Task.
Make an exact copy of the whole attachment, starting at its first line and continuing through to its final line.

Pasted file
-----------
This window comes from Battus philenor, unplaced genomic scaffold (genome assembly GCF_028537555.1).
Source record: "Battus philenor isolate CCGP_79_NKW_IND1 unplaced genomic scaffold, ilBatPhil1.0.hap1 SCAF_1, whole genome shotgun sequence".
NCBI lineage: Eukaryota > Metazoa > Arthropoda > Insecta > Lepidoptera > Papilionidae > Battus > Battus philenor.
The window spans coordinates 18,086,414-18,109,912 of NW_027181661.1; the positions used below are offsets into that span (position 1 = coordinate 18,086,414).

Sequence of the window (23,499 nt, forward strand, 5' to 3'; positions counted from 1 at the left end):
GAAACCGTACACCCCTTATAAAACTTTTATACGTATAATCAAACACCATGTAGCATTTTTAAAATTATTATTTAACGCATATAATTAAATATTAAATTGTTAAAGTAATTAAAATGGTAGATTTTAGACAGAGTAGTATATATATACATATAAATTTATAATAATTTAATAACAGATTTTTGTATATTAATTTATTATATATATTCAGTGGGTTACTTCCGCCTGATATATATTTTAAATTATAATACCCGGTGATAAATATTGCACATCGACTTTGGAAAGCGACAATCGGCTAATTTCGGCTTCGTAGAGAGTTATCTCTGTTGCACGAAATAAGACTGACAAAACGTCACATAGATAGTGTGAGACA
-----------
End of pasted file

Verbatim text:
This window comes from Battus philenor, unplaced genomic scaffold (genome assembly GCF_028537555.1).
Source record: "Battus philenor isolate CCGP_79_NKW_IND1 unplaced genomic scaffold, ilBatPhil1.0.hap1 SCAF_1, whole genome shotgun sequence".
NCBI lineage: Eukaryota > Metazoa > Arthropoda > Insecta > Lepidoptera > Papilionidae > Battus > Battus philenor.
The window spans coordinates 18,086,414-18,109,912 of NW_027181661.1; the positions used below are offsets into that span (position 1 = coordinate 18,086,414).

Sequence of the window (23,499 nt, forward strand, 5' to 3'; positions counted from 1 at the left end):
GAAACCGTACACCCCTTATAAAACTTTTATACGTATAATCAAACACCATGTAGCATTTTTAAAATTATTATTTAACGCATATAATTAAATATTAAATTGTTAAAGTAATTAAAATGGTAGATTTTAGACAGAGTAGTATATATATACATATAAATTTATAATAATTTAATAACAGATTTTTGTATATTAATTTATTATATATATTCAGTGGGTTACTTCCGCCTGATATATATTTTAAATTATAATACCCGGTGATAAATATTGCACATCGACTTTGGAAAGCGACAATCGGCTAATTTCGGCTTCGTAGAGAGTTATCTCTGTTGCACGAAATAAGACTGACAAAACGTCACATAGATAGTGTGAGACA